The gay and lesbian community has created a whole culture around the concept of the “closet,” going as far as creating a pop-psychology theory about the “process of coming out” and naming national magazines and websites after it. (Out Magazine, PlanetOut)
Don’t get me wrong, I understand that it takes time for people to learn about, understand, and accept their own sexuality when it’s different from the norm. I went through it like everyone else, and it’s understandable that we want to help people who are going through the “great awakening.”
The problem is that the “closet” culture we’ve created allows people who are well aware of their sexuality the opportunity to be dishonest merely to avoid the stigma attached to being gay.
I say once you’re aware of your own sexual orientation, it’s time to tell other people unless you have some compelling reason not to. The older I get, the less tolerant I get of people who are lying about their sexual orientation for no good reason.
And there are some good reasons to lie:
- If you are in immediate danger of losing your life.
- If you are in danger of losing your children.
- If you are very poor and losing your job will cause you to be out of food, clothing or housing.
- If you are very young and telling the truth will get you thrown out into the streets before you are able to care for yourself, or bullied by your peers.
Many of the gay and lesbian people in this country who lie about their sexual orientation are not doing it for one of these reasons. Many of them are lying because they are afraid to face the hatred; afraid they won’t fit in. Black people have to face the hatred every day; they don’t have the luxury of being cowards.
As much difficulty as I have with the concept of the "closet," I get even more bent out of shape when people try to claim that their gay relationships are a "private matter" because that often reduces their relationship to a sexual one, rather than a loving, romantic one, which is the way the right-wing would like it to be.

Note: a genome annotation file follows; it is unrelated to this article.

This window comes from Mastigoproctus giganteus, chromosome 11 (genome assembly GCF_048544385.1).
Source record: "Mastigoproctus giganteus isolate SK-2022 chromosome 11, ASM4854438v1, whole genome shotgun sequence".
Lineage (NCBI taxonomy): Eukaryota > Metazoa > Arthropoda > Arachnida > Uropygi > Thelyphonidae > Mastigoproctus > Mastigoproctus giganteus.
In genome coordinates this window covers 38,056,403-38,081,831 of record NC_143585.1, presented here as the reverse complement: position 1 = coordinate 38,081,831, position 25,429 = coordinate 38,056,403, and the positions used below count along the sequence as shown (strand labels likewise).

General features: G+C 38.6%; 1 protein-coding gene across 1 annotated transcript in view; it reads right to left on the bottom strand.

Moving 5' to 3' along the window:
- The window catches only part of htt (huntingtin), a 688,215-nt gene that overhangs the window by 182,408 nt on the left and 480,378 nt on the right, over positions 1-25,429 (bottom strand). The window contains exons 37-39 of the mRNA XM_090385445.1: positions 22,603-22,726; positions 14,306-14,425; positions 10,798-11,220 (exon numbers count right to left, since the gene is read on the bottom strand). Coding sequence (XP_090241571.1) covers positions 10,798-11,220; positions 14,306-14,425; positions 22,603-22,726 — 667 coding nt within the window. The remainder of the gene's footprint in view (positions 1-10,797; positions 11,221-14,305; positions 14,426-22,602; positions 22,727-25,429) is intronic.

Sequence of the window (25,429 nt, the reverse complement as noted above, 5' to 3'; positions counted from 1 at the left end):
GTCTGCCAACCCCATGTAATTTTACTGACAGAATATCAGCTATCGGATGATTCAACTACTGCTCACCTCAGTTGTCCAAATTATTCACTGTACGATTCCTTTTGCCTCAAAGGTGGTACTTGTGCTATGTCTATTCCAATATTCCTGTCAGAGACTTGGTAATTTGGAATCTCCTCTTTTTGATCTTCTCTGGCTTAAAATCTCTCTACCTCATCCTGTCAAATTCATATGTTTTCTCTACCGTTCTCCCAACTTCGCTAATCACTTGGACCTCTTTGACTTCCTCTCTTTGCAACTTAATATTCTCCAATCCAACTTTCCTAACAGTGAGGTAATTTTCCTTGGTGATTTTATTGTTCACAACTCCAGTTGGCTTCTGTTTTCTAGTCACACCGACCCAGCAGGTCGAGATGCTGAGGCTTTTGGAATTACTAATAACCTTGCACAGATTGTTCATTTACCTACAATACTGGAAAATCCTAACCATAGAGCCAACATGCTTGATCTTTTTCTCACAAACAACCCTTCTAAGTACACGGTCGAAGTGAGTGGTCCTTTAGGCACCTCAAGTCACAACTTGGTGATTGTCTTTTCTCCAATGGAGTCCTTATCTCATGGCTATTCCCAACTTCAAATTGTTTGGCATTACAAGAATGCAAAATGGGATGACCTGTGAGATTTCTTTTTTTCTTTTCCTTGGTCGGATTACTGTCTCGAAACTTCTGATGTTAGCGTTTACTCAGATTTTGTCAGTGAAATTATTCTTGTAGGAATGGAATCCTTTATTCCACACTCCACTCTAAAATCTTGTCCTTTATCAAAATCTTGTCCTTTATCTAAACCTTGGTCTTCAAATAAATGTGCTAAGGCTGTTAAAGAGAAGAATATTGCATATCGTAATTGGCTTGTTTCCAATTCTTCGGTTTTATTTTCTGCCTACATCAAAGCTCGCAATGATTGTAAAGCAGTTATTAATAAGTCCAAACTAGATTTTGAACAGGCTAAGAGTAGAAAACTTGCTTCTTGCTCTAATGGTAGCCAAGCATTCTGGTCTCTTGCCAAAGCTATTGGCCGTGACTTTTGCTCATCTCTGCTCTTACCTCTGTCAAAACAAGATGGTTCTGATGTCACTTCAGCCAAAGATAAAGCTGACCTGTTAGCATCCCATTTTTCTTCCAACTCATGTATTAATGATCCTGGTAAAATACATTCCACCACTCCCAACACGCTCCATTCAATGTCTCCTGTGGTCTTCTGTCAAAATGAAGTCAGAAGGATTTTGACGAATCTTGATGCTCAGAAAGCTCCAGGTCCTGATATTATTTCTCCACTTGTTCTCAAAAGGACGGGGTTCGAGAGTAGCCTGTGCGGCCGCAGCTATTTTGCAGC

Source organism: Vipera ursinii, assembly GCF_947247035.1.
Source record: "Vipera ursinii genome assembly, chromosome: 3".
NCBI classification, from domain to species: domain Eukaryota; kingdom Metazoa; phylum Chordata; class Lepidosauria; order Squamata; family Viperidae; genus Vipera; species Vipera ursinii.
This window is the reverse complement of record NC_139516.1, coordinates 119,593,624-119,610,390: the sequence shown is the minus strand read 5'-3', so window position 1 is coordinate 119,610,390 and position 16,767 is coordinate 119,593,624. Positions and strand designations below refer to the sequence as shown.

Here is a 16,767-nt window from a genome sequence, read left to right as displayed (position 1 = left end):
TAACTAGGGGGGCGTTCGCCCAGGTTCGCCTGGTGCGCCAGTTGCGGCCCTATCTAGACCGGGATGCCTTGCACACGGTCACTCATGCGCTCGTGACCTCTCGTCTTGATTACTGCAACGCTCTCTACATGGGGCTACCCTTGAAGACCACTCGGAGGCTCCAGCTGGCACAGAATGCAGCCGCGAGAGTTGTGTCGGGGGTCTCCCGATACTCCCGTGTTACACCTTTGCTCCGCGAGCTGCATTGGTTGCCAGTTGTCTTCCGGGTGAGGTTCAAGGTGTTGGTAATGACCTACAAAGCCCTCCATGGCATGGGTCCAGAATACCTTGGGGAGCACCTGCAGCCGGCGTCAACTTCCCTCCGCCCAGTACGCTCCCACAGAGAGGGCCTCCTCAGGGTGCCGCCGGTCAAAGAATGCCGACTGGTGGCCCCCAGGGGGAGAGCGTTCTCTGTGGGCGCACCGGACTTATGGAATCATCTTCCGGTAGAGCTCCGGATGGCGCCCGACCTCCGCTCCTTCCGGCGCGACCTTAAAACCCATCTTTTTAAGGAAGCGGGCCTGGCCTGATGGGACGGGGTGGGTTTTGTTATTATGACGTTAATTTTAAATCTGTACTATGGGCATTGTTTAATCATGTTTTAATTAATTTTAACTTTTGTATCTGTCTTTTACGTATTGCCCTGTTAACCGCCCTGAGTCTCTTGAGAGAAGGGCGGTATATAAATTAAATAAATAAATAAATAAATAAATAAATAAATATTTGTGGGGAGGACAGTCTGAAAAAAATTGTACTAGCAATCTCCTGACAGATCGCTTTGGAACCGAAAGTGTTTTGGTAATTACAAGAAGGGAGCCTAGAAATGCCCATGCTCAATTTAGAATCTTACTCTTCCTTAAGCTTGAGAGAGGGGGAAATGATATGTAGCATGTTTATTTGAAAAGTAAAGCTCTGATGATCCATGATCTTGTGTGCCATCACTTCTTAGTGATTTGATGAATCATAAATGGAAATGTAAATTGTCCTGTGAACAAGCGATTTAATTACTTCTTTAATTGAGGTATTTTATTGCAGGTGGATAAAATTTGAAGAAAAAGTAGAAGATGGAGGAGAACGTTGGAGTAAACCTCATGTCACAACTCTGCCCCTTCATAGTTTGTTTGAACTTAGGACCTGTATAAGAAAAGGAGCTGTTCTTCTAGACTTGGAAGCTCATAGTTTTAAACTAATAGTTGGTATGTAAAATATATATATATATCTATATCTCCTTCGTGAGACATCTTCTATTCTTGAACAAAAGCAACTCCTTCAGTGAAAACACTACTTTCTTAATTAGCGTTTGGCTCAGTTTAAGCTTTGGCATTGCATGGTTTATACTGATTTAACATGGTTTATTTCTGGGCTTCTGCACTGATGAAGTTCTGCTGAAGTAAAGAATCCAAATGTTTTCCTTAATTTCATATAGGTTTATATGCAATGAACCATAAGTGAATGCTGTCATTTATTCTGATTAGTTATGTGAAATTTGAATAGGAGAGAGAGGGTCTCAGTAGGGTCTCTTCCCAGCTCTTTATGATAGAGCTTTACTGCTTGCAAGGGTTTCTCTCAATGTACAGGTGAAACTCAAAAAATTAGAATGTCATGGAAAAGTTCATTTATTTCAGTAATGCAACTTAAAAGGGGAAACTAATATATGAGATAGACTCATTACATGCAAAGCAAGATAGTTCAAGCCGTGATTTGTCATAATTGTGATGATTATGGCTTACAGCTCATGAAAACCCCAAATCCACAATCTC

When a straight person introduces their partner to anyone, they use the words "husband," "wife," "fiancé;" they naturally announce their emotions to complete strangers and don’t think twice about it. Straight people declare their love by getting married in front of family and friends and send announcements of their wedding to the community paper.
The "private" aspect of any relationship is the sexual, intimate part of a relationship between two individuals; the part that takes place behind closed doors. Heterosexual people have a "public" aspect as well; an aspect of their relationship that is the emotional, "love" part, and that love that is shared to some degree with the couple’s friends, family, and community. When other people know about their love and participate in it, they support it and strenghten it. That’s why the public part of their relationship is important.
Gay people rarely have a truly "public" part to their relationships, they may be honest to friends, and some family, but when it comes to holding hands in public or telling new acquaintances about their relationships, they censor themselves. Their relationships are often limited to the private, to the "bedroom." Because of this, gay people and straight people alike tend to think of gay relationships as merely sexual, rather than sexual and loving.
I know one of the first objections gay people will bring up is that we shouldn’t define our relationships by those of straight people. It’s true that we shouldn’t limit ourselves to that model; but we can draw some conclusions about human behavior by looking at them. Not all gay people want traditional, committed relationships and families, but some do and they shouldn’t be denied the opportunity.
"But… I’m Not Lying, I’m Just Not Telling People"
Oh, baloney. There’s no way to "not tell people." Within the first few weeks of getting to know someone, they’re going to ask you questions about your personal life that you have to answer. Sooner of later, you’re going to have to state a pronoun. If you choose to censor your answers, or be evasive, bingo! You’re lying.
I Don’t Want to Help You Lie
The closet culture we’ve created fosters a conspiracy of dishonesty within the community as well. People who are lying about their sexual orientation assume and expect those who are not lying to help them. They speak in conspiratorial whispers, rather than normal conversation tones. They look around before relating information, speak in code ("Is he family?" "Does he sing in the choir?") and expect others to do so, all with a bit of glee: "we’re putting one over on all these stupid straight people aren’t we?"
If people are lying to stay in the closet, and if I help them by perpetuating that lie, then I am as dishonest as they are, and as much of a coward as they are by going along with them.